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Russian scientists stand back after uncorking explosive soda-pop lake 2.5 miles below earth's surface

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LakeVostok-LocationA TEAM of Russian scientist had to evacuate as a 2.5 mile long drill got close to reaching a subterranean lake which was believed to be as fizzy as a can of Coke.

The team, which had been attempting to reach Antarctica's Frozen Lake Vostok for 15 years, feared very high oxygen and nitrogen levels might cause the lake to explode like a shaken can of soda, with potentially disastrous consequences for miles around.

However the feared expolsion has so far failed to materialise.

Lake Vostok, which is buried 2.5 miles (3.7 km) below glacial ice, had lain untouched for more than 20 million years until it was breached by the drills.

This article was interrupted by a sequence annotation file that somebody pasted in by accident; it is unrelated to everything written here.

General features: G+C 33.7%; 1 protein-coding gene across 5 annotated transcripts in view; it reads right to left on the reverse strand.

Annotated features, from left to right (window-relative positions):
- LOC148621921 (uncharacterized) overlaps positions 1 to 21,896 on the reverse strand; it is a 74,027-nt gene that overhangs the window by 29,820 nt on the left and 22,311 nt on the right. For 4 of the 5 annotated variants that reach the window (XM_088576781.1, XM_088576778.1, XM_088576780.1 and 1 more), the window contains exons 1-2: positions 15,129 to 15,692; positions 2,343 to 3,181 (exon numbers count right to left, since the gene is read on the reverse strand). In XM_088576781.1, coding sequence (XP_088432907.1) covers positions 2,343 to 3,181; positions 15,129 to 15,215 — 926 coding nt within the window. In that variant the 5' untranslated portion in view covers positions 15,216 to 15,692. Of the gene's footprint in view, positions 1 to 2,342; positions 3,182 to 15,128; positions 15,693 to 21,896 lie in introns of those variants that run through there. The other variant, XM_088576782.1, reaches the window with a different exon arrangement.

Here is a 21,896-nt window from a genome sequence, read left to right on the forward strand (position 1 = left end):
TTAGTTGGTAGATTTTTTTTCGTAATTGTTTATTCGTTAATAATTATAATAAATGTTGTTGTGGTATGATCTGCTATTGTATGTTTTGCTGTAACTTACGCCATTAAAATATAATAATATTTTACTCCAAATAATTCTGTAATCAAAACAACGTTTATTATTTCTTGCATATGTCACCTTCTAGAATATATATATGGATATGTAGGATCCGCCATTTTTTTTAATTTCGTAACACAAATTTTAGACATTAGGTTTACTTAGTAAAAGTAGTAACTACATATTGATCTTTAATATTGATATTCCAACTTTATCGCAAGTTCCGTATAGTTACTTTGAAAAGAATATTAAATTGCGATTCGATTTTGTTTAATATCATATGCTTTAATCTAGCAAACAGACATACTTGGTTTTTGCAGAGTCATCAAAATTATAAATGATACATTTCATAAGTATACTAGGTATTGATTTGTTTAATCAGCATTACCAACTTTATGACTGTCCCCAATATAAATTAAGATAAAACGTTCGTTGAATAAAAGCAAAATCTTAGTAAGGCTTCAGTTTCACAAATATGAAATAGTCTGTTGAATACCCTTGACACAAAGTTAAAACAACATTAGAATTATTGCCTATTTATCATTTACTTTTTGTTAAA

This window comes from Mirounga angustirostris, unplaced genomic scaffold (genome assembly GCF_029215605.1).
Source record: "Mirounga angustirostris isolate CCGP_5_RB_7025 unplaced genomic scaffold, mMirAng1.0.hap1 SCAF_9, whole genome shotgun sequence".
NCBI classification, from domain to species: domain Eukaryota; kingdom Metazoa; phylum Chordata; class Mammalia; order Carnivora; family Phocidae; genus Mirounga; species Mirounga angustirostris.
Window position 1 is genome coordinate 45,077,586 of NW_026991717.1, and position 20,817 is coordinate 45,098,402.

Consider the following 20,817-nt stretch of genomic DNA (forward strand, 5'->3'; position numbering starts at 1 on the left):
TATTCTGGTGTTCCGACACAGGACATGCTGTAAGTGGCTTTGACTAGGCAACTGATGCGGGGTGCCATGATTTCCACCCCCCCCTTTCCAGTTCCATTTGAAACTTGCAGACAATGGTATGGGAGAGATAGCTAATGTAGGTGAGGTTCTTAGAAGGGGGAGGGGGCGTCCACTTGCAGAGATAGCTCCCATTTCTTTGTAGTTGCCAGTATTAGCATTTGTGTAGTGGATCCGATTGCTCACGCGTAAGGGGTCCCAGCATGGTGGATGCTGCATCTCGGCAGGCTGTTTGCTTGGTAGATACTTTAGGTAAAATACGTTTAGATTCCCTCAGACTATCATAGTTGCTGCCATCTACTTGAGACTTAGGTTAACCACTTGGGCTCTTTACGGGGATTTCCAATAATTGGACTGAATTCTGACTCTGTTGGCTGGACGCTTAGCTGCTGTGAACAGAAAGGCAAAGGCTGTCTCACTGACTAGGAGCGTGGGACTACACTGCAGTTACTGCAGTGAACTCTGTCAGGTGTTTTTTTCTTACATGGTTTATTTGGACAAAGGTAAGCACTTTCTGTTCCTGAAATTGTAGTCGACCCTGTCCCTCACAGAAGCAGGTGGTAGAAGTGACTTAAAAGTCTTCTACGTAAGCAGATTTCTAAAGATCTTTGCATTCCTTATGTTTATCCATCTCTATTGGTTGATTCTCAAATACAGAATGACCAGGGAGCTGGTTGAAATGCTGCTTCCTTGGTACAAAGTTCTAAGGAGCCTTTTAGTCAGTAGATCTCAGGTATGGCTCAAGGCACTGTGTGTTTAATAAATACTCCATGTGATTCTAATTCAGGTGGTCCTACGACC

Scientists believe it could contain weird forms of life that survive in deep cold and with no sun, which could have implications for alien life on moons in our solar system such as Europa and Enceladus.

Russian media reported a team source as saying: “Yesterday, our scientists stopped drilling at the depth of 3,768 meters and reached the surface of the sub-glacial lake.”

Scientists discovered Lake Vostok in 1996. In 1998, the Antarctic Treaty Secretariat, which protects the frozen continent, forced them to stop drilling until environmental concerns could be addressed.

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